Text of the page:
EFTI: Basic Muscle Physiology

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Muscle Strength

specific to the ROM through which it is developed (Principle of Specificity)

should strength train in as many planes of movement as possible

Muscle Endurance

ability to sustain sub-maximal muscular activity

Key structures of the musculoskeletal system? How is skeletal muscle organized?

- Bone
- tendon
- Epimysium
- Permysium
- Fascia; Fasciculus; Fascicles
- Endomysium
- skeletal muscle
- Sarcoplasm
- Myofibril

Epimysium

the outer most layer that surrounds/covers the entire muscle

Permysium

around - (surrounds muscle bundle), the connective tissue that covers the bundles

Endomysium

smallest unit/connective tissue that covers the individual muscle cells

Fascia (Fasciculus), Fascicles

fibrous connective tissue, extends to the tendons which attach to coverings of adjacent muscles: small bundles of fibers wrapped with connective tissue; groups of muscle fibers

Sarcoplasm

the cytoplasm of a muscle fiber (cell)

Myofibril (where the contraction takes place)

are comprised of sarcomeres in series. unit of muscle fiber made up of smaller units that contract (sarcomeres)

Where does muscle contraction take place?

Myofibrils and Sarcomeres
- myofibrils are comprised of sarcomers in series
- sarcomeres are the smallest functional unit of muscle tissue

How does muscle contraction take place

Actin moves towards myosin.

Types of Muscle are there in the human body?

- smooth (blood vessels, bladder, uterus, GI tract)
- cardiac (heart - straited muscle)
- Skeletal (voluntary contol, straited muscle)

Sliding Filament Model

- filament =
- when a muscle contracts its a series of thousands of small units (sarcomeres) shortening
- when sarcomere contracts the thin actin filaments are moved past the think myosin filaments
- this results in a larger region of overlaps between the two sets of filaments, and causes the overall length of the sarcomere to shorten

Motor Unit

The motor neuron and all the muscle fibers it innervates.

The different types of muscle actions and how do they differ from one another?

- ISOmetric (Muscle Tension = Muscle Load); tension is developed in the muscle with no change in muscle length - no movement.

- CONcentric Muscle Tension > Muscle Load; Muscle shortens while developing tension - movement

- ECCentric Muscle Tension < Muscle Load; muscle is trying to shorten but is being forced to lengthen - movement

DOMS and what causes it...

Delayed Onset Muscle Sorenes = Eccentric contration (an performing exercises which the body is not used to) is assicoated with DOMS.
- worse 24-48 hours after workout
- thought to be microscopic tears (microtrauma) to the muscle and swelling in and arouind the muscle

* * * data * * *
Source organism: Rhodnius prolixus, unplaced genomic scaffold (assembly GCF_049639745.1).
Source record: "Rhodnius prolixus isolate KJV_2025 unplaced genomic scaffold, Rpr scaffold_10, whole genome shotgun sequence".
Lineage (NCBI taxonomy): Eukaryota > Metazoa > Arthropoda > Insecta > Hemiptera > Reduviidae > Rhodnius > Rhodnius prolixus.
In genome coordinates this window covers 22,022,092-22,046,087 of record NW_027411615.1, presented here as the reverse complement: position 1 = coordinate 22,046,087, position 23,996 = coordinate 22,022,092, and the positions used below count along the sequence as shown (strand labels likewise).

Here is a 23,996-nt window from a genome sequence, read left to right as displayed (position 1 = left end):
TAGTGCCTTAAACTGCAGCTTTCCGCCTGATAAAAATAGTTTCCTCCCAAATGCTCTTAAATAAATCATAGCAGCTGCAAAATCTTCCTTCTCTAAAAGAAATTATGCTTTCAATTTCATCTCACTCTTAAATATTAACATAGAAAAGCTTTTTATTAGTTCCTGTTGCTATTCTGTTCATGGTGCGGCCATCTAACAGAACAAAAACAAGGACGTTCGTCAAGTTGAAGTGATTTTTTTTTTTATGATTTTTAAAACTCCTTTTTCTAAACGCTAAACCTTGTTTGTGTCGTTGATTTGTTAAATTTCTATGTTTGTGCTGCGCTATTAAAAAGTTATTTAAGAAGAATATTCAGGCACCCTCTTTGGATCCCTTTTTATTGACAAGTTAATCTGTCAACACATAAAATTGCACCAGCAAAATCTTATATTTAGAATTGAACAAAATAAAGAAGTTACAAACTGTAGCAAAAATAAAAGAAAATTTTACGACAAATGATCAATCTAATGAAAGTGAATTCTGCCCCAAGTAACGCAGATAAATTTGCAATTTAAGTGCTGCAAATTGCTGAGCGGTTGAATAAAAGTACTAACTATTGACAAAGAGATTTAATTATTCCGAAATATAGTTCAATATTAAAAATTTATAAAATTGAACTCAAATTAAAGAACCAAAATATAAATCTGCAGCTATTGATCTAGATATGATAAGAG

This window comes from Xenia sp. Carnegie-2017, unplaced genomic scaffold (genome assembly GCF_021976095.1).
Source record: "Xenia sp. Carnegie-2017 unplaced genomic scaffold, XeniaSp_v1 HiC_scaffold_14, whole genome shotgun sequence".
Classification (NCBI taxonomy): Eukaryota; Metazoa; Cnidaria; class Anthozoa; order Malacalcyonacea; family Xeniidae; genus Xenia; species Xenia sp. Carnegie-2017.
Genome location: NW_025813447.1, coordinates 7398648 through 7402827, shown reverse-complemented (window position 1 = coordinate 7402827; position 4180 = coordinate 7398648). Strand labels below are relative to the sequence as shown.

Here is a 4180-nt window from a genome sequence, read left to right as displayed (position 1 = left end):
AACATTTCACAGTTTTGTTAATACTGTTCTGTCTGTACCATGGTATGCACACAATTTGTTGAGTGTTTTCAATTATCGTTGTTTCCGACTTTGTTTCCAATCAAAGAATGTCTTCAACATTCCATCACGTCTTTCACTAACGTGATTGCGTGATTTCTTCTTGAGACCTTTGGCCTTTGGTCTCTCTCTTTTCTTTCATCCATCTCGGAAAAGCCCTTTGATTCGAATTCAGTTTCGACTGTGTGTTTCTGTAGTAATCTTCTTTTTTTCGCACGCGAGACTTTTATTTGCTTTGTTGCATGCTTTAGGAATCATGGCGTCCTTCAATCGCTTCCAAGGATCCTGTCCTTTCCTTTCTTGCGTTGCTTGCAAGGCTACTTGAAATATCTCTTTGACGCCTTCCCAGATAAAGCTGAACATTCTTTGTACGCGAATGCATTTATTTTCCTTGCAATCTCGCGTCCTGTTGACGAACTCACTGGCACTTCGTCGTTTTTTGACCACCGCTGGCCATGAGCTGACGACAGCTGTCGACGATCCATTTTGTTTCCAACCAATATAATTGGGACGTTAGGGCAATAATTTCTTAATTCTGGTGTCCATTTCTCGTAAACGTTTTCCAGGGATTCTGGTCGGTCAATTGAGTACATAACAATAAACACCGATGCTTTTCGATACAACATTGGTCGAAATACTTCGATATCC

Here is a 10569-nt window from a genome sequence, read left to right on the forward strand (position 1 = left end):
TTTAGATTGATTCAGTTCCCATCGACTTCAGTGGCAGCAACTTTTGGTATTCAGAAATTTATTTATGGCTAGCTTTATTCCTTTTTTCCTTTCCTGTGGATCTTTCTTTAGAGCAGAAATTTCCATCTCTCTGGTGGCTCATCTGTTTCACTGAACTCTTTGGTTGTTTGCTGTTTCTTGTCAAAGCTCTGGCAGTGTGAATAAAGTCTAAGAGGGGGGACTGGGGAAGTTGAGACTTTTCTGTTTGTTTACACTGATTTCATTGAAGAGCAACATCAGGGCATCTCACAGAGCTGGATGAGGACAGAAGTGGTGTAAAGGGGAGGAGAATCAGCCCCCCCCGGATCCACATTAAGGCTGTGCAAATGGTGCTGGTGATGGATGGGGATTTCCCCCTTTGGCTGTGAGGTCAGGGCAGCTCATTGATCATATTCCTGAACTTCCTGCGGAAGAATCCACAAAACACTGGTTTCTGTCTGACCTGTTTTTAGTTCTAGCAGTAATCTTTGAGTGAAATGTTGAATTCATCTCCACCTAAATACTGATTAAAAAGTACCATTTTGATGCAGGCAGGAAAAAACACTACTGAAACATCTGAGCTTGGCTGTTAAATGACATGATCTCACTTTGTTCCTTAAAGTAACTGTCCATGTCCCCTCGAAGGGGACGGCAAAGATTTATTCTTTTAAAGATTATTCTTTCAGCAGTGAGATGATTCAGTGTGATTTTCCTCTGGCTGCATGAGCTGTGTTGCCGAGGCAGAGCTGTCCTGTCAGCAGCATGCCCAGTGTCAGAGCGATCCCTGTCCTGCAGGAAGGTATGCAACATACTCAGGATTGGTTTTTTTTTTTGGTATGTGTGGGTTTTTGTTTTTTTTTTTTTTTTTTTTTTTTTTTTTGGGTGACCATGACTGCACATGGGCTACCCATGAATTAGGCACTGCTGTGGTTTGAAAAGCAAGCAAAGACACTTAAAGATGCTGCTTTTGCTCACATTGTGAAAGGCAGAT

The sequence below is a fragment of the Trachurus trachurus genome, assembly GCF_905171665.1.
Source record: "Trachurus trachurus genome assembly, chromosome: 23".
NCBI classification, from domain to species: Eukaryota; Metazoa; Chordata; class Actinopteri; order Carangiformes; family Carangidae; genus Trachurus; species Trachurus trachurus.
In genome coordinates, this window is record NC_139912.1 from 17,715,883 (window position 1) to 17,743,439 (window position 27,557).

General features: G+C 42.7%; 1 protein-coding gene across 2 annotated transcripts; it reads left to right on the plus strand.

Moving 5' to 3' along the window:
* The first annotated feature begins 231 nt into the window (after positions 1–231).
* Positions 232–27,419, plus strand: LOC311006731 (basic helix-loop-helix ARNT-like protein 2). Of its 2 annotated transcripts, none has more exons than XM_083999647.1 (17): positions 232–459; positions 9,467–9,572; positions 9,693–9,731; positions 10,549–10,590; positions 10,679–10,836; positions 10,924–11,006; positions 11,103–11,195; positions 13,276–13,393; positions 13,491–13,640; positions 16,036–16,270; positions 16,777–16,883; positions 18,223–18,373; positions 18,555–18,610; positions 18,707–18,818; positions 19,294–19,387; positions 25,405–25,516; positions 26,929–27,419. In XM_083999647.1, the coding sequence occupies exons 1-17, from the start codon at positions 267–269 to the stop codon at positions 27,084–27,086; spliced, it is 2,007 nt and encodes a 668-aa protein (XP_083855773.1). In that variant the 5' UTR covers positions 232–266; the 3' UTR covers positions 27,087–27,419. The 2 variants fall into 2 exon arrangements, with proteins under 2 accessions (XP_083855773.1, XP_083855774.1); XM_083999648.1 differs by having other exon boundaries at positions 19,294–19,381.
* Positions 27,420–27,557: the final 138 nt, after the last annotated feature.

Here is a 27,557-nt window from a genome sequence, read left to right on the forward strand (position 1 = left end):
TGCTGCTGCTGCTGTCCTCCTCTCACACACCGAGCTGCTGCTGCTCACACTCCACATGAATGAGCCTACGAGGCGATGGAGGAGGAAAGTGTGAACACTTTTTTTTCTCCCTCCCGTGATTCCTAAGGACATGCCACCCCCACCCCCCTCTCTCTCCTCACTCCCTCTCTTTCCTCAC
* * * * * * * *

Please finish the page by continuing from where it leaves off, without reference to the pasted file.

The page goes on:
Three types of muscle training...

- ISOtonic Muscle Contraction
- ISOmetric Muscle Contraction
- ISOkinetic Muscle Contraction

ISOtonic Muscle Contraction

- also called dynamic contractions/actions
- Joints are moved through full ROM
- Concentric and Eccentric are isotonic
- Free weights and machines
- force exerted by the muscle is not constant; it varies according to the mechanical advantage of the joint

ISOkinetic

- Contrations during which a muscle contract and shortens at a constant speed
- Requires special equipment that detects when muscle is speeding up and increases the load to slow down again
- rehab settings

ISOmetric

- muscle contracts but doens not shorten (giving no movement)
- used to develop static strength
- muscle gains strength only at the angle you use in the exercise
- isometric training is not sufficient on its own; you need to combine it with isotonic training
- causes an increase in blood pressure and decrease in blood flow to heart (not recommended for clients with heart disease or high blood pressure

Muscle Fiber Types

Born with a predetermined amount of these...
- Type 1 ("slow twitch" or "slow oxidative")
- Type II A ("intermediate" or "fast oxidative")
- Type II B ("fast-twitch" or "fast-glycolytic fibers") - don't use

Type 1 ("slow twitch" or "slow oxidative") - small

- small (fiber size)
- aerobic (predominant energy system)
- slow (speed of shortening)
- good (resistance to fatigue)
- endurance (primary usage)

Type II A ("intermediate" or "fast oxidative")

- intermediate (fiber size)
- intermediate (predominant energy system)
- intermediate (speed of shortening)
- moderate (resistance to fatigue)
- moderate activity (primary usage)

Type II B ("fast-twitch" or "fast-glycolytic fibers") - don't use

- large (fiber size)
- anaerobic (predominant energy system)
- fast (speed of shortening)
- poor (resistance to fatigue)
- speed and power (primary usage)

Rep ranges for various goals:

- power: (single-effort) 1-2; (multi-effort) 3-5
- hypertrophy: 6-12
- strength: < (or equal to) 6
- endurance: > (or equal to) 12

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